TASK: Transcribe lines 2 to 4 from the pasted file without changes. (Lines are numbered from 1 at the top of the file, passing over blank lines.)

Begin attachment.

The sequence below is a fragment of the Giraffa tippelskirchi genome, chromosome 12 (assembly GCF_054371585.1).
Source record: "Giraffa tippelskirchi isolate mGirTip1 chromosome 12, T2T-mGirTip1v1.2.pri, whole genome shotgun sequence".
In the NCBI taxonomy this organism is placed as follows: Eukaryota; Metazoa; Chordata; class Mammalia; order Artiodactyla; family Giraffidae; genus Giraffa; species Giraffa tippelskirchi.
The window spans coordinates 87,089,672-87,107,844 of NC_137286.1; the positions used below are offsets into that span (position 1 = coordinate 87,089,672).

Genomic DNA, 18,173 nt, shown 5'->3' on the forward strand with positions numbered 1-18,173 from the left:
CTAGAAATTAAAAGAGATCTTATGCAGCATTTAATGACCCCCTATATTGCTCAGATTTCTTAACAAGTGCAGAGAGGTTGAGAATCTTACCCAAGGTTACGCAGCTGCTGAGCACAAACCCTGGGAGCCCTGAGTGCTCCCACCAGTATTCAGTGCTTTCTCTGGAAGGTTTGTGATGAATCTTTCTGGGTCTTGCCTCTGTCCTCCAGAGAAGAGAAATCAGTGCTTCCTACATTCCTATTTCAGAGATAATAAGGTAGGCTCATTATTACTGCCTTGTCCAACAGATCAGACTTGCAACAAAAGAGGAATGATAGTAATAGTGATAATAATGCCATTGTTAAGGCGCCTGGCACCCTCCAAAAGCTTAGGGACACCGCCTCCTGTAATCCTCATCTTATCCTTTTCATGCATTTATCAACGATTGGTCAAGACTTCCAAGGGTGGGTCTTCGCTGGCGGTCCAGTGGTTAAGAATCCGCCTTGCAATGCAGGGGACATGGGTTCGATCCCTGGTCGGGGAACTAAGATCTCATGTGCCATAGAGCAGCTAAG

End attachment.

Source record: "Giraffa tippelskirchi isolate mGirTip1 chromosome 12, T2T-mGirTip1v1.2.pri, whole genome shotgun sequence".
In the NCBI taxonomy this organism is placed as follows: Eukaryota; Metazoa; Chordata; class Mammalia; order Artiodactyla; family Giraffidae; genus Giraffa; species Giraffa tippelskirchi.
The window spans coordinates 87,089,672-87,107,844 of NC_137286.1; the positions used below are offsets into that span (position 1 = coordinate 87,089,672).